Death and carrying on

Birth and death is the natural course of a human life yet while the West rejoice in birth and mourn death, the few funerals I attended as naive child felt more like a celebration. I was shielded by my parents from death as they’ve encountered too closely the meaning of death. It wasn’t until a year and a half ago that I had come face-to-face with it. I always thought it would be like it has been where an elderly parent would pass away and a child would pay respect by becoming a monk or nun for a time being. Instead, you begin to understand mortality and the mean of “end” when a close friend the same age as you pass away.

As a healthy youth in a country where you will never see hunger, you don’t fear the end. You don’t know the meaning of the end.

When my friend was diagnosed with cancer, it still didn’t strike me that she was in any mortal danger. Instead, I had this naive belief that youth would be the cure. There was no way life would be taken from someone so young. It wasn’t until the day her mother pulled me aside, in tears, and told, “you have to be strong. I have bad news.” I still clung on and thought,”no, no! It’s not true.” I had visited her bedside every other night talking and laughing and suddenly, I was faced with a ghost of her, delirious on drugs and pain.

A year has passed since her death. I used to think it would be easy to let go and let the dead pass and the living move on. It’s not that easy. I have dreamt of her and when I talk about her, my voice still breaks and a part of me still weeps silently. They say you should move on and think of happy moments. I always ask, how do you move on from something that once meant something?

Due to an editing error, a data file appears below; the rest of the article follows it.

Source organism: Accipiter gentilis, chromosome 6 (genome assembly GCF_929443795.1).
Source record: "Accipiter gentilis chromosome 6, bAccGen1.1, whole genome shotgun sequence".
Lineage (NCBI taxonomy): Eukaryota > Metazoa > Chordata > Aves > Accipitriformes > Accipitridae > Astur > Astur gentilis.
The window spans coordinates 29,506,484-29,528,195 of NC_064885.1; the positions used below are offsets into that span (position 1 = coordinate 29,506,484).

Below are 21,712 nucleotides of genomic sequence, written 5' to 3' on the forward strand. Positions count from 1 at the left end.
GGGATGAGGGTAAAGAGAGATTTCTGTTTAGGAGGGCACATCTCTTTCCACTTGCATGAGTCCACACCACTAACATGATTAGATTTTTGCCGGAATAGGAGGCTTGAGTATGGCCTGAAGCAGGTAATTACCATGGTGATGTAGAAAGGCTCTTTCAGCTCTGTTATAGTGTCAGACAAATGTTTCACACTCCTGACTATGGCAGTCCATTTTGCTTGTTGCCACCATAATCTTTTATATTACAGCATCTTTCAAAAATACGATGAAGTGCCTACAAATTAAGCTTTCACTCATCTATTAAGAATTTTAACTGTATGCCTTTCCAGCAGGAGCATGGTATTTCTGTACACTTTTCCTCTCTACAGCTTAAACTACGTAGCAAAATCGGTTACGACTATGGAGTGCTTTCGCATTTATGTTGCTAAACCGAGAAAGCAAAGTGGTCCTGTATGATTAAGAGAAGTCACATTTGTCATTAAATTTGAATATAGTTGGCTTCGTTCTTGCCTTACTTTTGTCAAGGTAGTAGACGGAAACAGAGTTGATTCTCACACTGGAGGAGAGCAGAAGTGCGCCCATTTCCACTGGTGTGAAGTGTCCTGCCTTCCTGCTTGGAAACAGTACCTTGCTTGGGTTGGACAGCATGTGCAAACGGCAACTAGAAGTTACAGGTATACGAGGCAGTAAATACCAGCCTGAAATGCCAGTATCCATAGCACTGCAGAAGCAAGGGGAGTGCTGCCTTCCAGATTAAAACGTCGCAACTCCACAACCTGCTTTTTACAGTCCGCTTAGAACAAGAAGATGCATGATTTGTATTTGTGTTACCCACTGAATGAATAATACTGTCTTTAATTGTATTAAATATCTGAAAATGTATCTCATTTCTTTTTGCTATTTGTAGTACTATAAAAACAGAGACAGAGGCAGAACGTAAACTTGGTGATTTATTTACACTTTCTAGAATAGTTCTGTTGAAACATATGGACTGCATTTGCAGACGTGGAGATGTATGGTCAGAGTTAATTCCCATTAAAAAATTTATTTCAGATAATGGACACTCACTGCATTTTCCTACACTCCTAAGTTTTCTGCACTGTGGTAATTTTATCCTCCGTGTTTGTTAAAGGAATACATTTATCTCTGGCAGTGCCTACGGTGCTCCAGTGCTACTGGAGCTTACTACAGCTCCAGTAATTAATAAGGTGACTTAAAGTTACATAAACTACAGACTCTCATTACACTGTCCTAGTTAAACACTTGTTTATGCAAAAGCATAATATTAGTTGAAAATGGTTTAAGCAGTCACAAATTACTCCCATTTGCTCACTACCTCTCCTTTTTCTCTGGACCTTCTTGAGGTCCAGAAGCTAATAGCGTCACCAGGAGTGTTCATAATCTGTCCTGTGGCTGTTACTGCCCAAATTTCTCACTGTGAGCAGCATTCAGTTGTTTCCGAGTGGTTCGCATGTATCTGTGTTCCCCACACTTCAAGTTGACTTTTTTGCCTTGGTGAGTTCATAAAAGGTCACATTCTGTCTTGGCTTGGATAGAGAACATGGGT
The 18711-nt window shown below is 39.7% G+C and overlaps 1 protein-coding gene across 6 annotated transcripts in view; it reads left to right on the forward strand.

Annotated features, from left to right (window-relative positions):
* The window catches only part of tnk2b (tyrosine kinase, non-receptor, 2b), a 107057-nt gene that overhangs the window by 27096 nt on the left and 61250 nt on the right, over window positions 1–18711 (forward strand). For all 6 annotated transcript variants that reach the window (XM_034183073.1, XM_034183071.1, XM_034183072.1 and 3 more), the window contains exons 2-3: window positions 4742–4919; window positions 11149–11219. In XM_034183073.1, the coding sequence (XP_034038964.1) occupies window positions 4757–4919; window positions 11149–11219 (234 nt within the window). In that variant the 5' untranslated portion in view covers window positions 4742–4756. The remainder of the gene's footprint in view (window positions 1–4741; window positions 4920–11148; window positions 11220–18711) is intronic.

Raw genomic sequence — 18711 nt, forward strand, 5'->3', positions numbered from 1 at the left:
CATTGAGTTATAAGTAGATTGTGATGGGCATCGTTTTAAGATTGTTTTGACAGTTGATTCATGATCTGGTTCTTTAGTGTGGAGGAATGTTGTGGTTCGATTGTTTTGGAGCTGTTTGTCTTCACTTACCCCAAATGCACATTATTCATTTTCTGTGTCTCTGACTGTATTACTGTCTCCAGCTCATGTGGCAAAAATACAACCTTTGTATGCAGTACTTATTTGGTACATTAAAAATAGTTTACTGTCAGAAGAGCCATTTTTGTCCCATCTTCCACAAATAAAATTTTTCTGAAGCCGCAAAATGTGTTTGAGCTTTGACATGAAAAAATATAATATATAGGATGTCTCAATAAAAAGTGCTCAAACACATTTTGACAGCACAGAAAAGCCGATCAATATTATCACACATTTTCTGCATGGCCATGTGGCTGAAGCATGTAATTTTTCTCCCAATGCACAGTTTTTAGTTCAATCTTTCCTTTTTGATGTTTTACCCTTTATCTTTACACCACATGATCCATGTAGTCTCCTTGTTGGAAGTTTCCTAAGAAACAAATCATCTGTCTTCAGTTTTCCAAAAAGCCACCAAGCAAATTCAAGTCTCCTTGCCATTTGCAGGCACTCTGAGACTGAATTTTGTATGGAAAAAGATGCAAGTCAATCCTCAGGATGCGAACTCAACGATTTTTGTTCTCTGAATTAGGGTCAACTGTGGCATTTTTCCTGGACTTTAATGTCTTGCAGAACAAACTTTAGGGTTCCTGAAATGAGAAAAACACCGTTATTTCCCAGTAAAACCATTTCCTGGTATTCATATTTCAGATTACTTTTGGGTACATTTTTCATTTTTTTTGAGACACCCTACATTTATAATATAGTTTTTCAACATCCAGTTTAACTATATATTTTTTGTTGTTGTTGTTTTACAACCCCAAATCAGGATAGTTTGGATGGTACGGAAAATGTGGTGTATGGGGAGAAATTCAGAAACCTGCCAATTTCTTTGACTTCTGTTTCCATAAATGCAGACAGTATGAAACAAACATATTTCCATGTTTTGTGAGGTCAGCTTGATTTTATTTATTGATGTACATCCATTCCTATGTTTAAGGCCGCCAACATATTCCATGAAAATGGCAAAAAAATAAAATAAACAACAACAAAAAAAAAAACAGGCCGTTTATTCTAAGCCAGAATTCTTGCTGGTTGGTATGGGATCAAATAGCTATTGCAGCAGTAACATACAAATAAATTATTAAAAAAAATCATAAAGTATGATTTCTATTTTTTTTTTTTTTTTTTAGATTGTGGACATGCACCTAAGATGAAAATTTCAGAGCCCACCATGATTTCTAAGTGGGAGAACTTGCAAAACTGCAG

I dwelled on it for a long time and have accepted that it’ll always hurt to think about a lost one. The pain doesn’t dull in a matter of a few months or years. It might take much longer. And I don’t believe moving on as quick as people may say. I carry a memory of her and instead of moving on, I carry those painful memories laced with wonderful and happy moments, especially seeing her pass on surrounded by family and friends. Her life and her memory reminds me of my own mortality. They encourage me to live my life to its fullest and they continue to light up a spark in me when I am at my darkest.